Here’s one of those, how do you say, guilty pleasures. I first read this book when I was fifteen. I reread it aged twenty-two. Does it hold up? Maybe yes. Maybe no. The only thing for certain is the book is chick-lit, but I don’t care. I love it. The story follows Ginny in the rite of passage from teenager to adulthood, as she travels through Europe guided by a handful of letters written by her deceased aunt. Her aunt has a lovely sense of humor, and of course there’s a love interest, and just enough misadventure to spark your curiosity. It’s sweet and unexpectedly touching. Lounging for an afternoon in the park? Check it out!

6. Neither Here Nor There, Bill Bryson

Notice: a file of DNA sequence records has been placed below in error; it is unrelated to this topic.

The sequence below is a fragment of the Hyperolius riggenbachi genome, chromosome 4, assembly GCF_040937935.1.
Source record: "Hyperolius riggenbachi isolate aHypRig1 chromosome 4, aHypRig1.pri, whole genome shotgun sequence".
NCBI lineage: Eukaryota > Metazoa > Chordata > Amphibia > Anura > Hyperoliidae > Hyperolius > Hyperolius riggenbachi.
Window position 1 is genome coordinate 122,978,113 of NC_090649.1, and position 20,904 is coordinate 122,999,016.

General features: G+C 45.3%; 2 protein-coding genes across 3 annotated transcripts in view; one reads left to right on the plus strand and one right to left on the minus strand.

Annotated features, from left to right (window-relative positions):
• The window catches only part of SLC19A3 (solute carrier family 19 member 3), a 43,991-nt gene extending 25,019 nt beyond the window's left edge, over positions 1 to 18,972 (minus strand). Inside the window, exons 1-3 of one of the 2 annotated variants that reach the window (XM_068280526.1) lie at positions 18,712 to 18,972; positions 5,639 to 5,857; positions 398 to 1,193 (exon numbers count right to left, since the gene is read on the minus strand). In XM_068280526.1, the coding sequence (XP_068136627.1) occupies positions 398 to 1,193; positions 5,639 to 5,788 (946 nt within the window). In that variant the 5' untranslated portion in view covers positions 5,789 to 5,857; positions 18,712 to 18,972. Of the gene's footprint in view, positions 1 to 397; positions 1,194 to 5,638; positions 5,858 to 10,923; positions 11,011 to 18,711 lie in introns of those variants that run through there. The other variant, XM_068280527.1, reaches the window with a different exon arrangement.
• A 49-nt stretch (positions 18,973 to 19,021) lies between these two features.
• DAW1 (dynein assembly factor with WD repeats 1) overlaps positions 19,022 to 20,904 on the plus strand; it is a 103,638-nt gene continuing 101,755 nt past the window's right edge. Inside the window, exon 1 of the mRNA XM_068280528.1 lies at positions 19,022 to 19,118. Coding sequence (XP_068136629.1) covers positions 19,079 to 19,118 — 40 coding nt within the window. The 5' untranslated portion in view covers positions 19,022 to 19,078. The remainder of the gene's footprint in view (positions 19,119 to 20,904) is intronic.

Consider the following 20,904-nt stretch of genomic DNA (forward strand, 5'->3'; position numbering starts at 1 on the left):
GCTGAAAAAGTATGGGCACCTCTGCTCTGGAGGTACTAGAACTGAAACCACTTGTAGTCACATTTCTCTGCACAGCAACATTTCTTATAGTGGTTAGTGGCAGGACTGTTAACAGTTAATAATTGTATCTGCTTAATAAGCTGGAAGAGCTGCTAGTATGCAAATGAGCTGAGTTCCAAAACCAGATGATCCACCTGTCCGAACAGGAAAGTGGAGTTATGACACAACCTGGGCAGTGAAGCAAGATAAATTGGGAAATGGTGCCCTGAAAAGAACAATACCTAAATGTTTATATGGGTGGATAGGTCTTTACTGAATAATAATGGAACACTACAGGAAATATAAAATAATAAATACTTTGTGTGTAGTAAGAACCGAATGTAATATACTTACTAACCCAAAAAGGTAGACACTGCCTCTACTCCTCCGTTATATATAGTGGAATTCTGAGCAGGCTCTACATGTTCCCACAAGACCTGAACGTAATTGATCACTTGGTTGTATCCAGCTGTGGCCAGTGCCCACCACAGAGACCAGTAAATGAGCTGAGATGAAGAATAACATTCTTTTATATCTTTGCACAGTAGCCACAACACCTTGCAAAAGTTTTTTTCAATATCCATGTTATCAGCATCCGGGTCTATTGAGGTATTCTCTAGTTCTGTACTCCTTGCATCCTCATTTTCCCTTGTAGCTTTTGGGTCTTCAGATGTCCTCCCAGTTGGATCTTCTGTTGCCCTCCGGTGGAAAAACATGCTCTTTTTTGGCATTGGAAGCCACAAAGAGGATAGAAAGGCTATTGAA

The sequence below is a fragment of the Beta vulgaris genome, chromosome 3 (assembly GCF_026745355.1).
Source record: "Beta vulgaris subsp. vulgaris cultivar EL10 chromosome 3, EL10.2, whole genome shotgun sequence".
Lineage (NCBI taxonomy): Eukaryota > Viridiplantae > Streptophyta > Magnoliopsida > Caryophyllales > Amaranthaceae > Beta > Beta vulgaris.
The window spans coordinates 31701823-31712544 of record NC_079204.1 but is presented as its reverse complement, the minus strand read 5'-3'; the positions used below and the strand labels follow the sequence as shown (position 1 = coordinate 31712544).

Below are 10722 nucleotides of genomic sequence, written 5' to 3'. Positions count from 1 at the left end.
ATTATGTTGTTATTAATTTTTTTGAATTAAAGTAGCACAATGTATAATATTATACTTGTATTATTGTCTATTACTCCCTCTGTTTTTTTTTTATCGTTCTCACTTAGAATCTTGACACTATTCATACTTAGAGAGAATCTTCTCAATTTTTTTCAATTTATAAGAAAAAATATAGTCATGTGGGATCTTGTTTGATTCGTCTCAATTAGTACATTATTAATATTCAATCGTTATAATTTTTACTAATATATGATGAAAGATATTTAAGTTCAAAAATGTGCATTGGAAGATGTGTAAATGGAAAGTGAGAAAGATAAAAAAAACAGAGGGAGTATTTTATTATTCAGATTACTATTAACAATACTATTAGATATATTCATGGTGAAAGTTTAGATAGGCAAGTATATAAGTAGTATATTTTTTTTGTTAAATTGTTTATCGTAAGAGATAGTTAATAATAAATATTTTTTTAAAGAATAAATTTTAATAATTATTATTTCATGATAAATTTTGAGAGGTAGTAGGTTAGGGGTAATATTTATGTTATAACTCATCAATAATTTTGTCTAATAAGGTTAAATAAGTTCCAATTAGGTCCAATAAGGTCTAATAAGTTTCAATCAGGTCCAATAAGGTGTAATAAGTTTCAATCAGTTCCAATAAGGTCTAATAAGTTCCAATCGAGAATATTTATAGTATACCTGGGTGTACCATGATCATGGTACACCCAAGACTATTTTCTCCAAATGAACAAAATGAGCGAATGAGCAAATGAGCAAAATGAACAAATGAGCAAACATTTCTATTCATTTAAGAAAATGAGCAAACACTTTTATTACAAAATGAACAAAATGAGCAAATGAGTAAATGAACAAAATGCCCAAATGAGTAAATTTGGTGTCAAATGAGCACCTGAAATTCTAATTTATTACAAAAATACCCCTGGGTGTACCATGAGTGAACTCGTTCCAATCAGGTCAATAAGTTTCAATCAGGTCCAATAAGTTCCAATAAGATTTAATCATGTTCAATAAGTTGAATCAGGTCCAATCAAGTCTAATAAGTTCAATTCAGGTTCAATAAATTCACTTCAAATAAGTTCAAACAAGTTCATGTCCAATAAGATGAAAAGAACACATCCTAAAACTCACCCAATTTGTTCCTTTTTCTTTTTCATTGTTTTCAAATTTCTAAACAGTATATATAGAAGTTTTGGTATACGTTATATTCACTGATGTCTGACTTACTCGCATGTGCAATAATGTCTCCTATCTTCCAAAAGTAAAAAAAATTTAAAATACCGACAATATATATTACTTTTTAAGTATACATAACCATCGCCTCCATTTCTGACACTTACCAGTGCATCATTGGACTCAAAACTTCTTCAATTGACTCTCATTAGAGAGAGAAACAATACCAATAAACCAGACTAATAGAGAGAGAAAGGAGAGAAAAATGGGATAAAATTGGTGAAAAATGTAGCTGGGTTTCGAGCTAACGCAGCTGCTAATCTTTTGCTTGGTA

Ah, Bill Bryson, that salty man. Here he retraces his travels across Europe as a student twenty years before. From Hammerfest to Istanbul. He takes in the sights, studies the cultures, and illustrates the places and peoples he comes across with an unforgiving wit. I read this a few months after my trip to Europe, and his experiences in these foreign lands were uncannily familiar. He was robbed by gypsies in Florence. I was nearly gutted by a gypsy in Rome. Take this one for the commute or to read during work breaks. Bryson promises a good laugh every time!

7. Twenty Love Poems and a Song of Despair, Pablo Neruda